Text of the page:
Image Quality: Sharpness
The Fujinon XC 16-50mm is a mixed bag when it comes to sharpness. Center sharpness is quite good throughout the range right from the widest aperture. Unfortunately, edges of the frame are noticeably softer at wider apertures. On the wide end, the edges sharpen up considerably about one to two stops down, so that by f/8, the picture is reasonably sharp across the frame, though the edges are never quite perfect. At the longer end, I’ve found the edges to be a little better wide open than at the wide end, but the lens still needs to be stopped down a bit for optimum sharpness.
Overall, not a bad result here, especially considering the lens’ paltry $100 entry fee when paired with the X-M1, and the wide starting focal length. It’s good for a kit lens, but falls short of the Fuji 18-55’s performance.
Image Quality: Bokeh
The out of focus areas on the 16-50mm are quite neutrally rendered. They are not perfect, but for a kit zoom, it’s a rather impressive performance. There are no obvious rings around specular highlights at the long end, and while wider views do have a little more nervousness, it’s not terrible. There isn’t a lot of blur to be had with the 16-50mm unless you’re focusing relatively close, but it can provide some subject separation, and does it rather nicely here.
Image Quality: Chromatic Aberration, Color, Contrast and Flare
While the XC 16-50mm might be only average in sharpness, it’s in the control of other lens characteristics where it starts to shine a little bit. Chromatic aberration is relatively well controlled, with a minor amount of lateral CA being visible in some shots, but very easily corrected. The lens is very resistant to purple fringing and there’s really not much longitudinal chromatic aberration, which is seen as magenta and green fringes in front of and behind the focus point.
The 16-50mm has really nice color and a great contrast curve that really give the lens a great rendering. I said to a few people after shooting with the lens for a while that the 16-50mm isn’t the sharpest lens, but images out of the 16-50mm don’t feel like those out of a kit lens. Most kit lenses are very sterile in their rendering, with plenty of lens aberrations and no depth to the images. The 16-50mm, on the other hand, gives really deep images with great color and contrast, even if they aren’t the sharpest shots in the world on the frame edges. In real world use, I’ve found that I prefer this approach. Sharpness can be great, but if a lens is sharp, but makes pictures that look flat, it takes a lot more work to bring out the magic in the image. The 16-50mm gives a great look right out of the camera, and that makes using it quite nice.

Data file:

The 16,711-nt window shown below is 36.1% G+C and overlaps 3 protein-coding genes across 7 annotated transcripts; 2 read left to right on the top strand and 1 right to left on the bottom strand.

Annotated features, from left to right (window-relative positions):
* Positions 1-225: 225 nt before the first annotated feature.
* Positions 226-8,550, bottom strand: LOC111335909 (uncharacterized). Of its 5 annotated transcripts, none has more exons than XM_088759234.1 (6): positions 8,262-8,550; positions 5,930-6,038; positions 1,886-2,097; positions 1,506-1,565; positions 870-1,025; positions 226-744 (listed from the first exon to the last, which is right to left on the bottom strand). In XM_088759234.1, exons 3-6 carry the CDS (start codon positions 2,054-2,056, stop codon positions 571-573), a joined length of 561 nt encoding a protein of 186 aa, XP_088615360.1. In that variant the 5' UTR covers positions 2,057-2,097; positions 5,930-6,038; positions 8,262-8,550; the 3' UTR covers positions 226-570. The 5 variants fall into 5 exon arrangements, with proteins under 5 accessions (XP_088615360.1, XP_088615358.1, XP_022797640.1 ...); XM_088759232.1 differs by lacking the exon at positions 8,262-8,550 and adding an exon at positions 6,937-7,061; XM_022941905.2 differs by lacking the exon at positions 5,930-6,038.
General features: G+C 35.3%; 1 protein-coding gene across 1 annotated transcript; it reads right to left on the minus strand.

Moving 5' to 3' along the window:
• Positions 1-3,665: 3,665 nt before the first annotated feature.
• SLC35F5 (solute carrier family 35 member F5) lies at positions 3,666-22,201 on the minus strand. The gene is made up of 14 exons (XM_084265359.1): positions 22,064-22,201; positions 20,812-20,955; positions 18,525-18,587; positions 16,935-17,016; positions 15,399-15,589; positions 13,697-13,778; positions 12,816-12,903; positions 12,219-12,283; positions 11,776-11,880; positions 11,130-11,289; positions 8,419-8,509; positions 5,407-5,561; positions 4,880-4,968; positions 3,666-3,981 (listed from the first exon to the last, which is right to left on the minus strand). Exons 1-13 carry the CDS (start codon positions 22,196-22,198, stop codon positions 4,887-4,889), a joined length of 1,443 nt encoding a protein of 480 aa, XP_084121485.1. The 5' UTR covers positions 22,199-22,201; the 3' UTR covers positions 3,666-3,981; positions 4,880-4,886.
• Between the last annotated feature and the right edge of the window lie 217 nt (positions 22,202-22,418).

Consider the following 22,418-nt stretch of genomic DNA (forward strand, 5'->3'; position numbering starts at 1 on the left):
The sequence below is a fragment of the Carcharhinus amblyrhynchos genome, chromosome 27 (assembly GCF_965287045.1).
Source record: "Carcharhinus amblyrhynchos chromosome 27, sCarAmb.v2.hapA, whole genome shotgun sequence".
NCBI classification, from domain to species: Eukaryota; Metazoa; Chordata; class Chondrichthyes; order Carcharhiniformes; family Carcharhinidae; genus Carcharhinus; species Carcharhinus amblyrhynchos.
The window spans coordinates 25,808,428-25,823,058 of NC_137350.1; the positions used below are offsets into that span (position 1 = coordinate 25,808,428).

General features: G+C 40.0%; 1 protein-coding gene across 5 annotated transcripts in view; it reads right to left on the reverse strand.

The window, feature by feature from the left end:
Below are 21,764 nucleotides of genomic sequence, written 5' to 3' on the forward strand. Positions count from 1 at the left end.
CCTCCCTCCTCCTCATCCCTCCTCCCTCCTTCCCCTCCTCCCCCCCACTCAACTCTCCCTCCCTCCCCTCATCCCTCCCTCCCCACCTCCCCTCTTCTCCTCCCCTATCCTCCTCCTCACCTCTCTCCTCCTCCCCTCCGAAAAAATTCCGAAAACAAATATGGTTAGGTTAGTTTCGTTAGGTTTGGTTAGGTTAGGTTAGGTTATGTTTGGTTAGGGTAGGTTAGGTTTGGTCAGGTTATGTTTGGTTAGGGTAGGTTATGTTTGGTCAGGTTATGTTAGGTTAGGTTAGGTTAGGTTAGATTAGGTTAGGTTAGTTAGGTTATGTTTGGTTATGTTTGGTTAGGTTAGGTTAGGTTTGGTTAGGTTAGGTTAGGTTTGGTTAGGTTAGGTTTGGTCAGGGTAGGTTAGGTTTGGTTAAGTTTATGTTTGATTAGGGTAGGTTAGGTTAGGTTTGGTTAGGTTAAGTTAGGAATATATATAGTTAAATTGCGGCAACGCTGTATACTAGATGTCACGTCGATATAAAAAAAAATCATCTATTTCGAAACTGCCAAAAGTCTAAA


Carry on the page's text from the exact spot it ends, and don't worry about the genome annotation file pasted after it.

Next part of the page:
The 16-50mm is also quite resistant to flare, which is a nice surprise. I have found it difficult to produce any sort of complex flare when shooting into the sun, and even veiling flare, which displays as a loss of contrast at the frame edge, is largely absent.
12 thoughts on “Review: Fujifilm Fujinon XC 16-50mm f/3.5-5.6 OIS”
Once again you gave us a terrific set of sample photos! I hope the manufacturers are showing you some love, because you make all their lenses look better than they look anywhere else.
Thanks for the review.
I like to travel and I am looking at a nice camera to do some landscape photography as a novice photographer.
I am thinking about xm1 + 16-60/18-55 ( I can get a kit deal for both lens)
Would you say the extra 2mm is worth going for or is the sharpness and aperture on 18-55mm much more important?
These are gorgeous photos you have posted here with the review. I very much would like to know how much post processing (if any) was done to them, and what the settings and simulation mode of the camera were.
She also loved to watch the photographs of her grandparents and other relations,
who according to her looked much slimmer and younger.
Now here’s a handy tip to figure out who to recruit.
An amateur photographer would focus only on the surface, and maybe more on the food circulating around.
FYI: Previous message is spam
I’ve only just picked up on this excellent review. I got this lens as a kit lens with an X-T10 when it first came out and I’ve done loads of photos with it,and I consider the results to be brilliant for a lens like this.I did some comparison tests with a 35mm f1.4 prime with both lenses at f8, same photo taken from same position, on a tripod, printed to A4 size and I can’t tell the difference. I now have this lens on an X-E2 (latest firmware) and use it as a walkabout kit.
I’m certainly late replying to this review, but I must say that I would have to disagree with the reviewers comments. I’ve had several versions of the earlier (Mk I) 16-50 and now the Mk II version and my copies were all outstanding optically – so much so that I keep it as the standard lens on my X-E2 and X-E1. I keep the 18-55 on the X-T1. Other than the all plastic scenario, if you can get over that, then you will find this lens to give many a big boy a run for its money. I’m totally sold on this lens.
I have this lens since August and I find it good enough on my X-T10, though I wonder if I shouldn’t get the new 23mm f2 to improve my skills and photos, what do you think?